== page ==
Ontario reports record-high 2,553 new COVID-19 cases amid criticism of holiday vaccination delays

At 3 p.m. ET, the province’s associate chief medical officer of health, Dr. Barbara Yaffe, is set to provide a briefing on the COVID-19 situation.You can watch that live in this story.

Ontario reported a single-day high of 2,553 new cases of COVID-19 on Tuesday as public health officials faced criticism for scaling down the province’s vaccination program over the holidays.

This morning’s update from the province also included another 1,939 cases from Sunday, as no new numbers were published on the stat holiday yesterday, for a two-day total of 4,492 additional infections.

Of the record 2,553 cases, 895 were in Toronto, 496 in Peel Region, 147 in Windsor-Essex, 144 in Hamilton and 142 in York Region.

They bring the province’s seven-day average to 2,236. 

A total of 864 people are hospitalized in Ontario due to COVID-19, including a record-high of 304 people in intensive care. Hospital staff have warned that intensive care units are reaching maximum capacity and threaten to overwhelm the health-care system if nothing changes in the coming weeks.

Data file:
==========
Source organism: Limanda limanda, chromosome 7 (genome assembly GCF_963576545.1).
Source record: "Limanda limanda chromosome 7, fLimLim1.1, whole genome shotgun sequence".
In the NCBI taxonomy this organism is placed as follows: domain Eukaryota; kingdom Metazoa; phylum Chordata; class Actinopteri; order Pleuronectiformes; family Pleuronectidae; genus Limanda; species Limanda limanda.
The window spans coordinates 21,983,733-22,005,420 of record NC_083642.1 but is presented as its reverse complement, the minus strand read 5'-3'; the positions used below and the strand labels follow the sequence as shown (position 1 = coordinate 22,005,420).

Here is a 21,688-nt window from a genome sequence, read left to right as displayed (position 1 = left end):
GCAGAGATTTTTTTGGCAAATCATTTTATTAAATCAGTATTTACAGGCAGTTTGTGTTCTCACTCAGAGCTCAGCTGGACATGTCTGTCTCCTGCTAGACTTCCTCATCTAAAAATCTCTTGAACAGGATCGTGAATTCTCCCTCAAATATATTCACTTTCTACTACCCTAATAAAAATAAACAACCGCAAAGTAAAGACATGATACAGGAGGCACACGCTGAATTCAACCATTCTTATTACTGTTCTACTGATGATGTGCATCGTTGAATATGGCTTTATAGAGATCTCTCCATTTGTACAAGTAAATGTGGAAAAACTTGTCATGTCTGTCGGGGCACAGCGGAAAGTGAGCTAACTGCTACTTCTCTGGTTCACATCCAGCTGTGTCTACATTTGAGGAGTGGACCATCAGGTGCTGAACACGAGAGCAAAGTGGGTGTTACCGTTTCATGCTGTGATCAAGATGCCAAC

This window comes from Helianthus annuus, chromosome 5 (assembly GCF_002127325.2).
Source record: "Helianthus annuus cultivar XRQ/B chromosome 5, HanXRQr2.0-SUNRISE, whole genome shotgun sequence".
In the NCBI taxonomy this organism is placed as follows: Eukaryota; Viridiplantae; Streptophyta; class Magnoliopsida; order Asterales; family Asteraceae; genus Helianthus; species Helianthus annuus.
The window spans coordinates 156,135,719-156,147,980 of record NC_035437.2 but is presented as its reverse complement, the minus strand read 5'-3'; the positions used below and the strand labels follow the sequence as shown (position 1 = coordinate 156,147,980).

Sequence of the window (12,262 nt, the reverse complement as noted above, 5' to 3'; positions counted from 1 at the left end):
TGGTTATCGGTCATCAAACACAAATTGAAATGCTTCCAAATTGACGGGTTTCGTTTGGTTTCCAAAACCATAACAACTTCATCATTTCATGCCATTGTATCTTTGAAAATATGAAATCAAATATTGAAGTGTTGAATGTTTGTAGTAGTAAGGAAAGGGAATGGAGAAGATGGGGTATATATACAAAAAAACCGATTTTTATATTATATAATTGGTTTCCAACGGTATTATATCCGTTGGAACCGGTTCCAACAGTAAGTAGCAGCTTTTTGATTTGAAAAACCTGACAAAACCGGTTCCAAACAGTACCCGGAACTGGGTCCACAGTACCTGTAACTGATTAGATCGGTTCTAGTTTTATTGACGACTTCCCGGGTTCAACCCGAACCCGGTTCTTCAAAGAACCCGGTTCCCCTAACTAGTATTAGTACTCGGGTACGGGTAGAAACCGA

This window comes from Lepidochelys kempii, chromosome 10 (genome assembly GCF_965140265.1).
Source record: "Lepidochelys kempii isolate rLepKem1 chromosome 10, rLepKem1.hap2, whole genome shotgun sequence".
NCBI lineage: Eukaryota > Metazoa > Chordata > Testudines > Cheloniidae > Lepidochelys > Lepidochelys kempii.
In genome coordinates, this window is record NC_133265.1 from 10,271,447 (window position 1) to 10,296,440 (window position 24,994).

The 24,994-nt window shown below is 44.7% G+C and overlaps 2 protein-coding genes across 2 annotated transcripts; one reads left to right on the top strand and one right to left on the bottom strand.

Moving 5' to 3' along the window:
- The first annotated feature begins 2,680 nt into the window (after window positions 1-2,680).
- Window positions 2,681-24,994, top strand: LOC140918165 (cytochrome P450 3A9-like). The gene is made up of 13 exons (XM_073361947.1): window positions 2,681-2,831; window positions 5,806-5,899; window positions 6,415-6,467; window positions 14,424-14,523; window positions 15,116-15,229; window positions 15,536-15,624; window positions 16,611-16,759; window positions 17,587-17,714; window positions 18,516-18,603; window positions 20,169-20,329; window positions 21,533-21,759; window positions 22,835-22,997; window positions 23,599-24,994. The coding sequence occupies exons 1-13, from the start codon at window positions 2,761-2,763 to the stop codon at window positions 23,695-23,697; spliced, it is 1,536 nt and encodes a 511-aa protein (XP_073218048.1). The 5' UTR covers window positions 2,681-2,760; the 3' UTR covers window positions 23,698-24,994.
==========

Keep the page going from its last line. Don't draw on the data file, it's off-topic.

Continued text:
8.5M people could receive vaccine by end of July: province

Meanwhile, critics have taken issue with the province’s decision to temporarily ramp down vaccinations, saying it cannot afford to delay immunizations any further. 

The province said five vaccination clinics were open on Sunday and 10 were back in action yesterday.

Speaking to reporters on Tuesday, Retired general Rick Hillier, chair of the province’s COVID-19 task force, said a total of 19 vaccine clinics are now open as of today. 

The latest numbers released show that 13,200 of the received 90,000 shots have been administered in Ontario since the province received its first shipment of the Pfizer-BioNTech vaccine mid-month — far behind the pace of other provinces. 

In the coming weeks, officials want to be able to offer about 12,000 doses a day. But in the months ahead, Hillier said those numbers are expected to grow exponentially. 

In the first quarter of 2021 — Phase 1 of the province’s vaccine delivery plan — Hillier said 1.1 million health-care workers and vulnerable residents are set to receive the vaccine. 

Hillier said that number could grow to 8.5 million by late July, the end of Phase 2. By that point, he said many “mainstream Ontario” residents — those who aren’t vulnerable or essential workers — could be vaccinated. 

“We can’t do it any faster,” he said.  “We want to make sure that we get it right, and not at the expense of time, but we want to make sure we get it right.”

Ontario changes COVID-19 vaccination plans

This comes after Ontario announced on Monday that it’s changing its vaccination plans following a growing consensus against reserving doses and instead vaccinating as many people as possible. 

According to the province, clinical guidance recommended using half the available vaccine supplies while reserving a second dose in the event of supply chain disruptions during the initial rollouts in Toronto and Ottawa.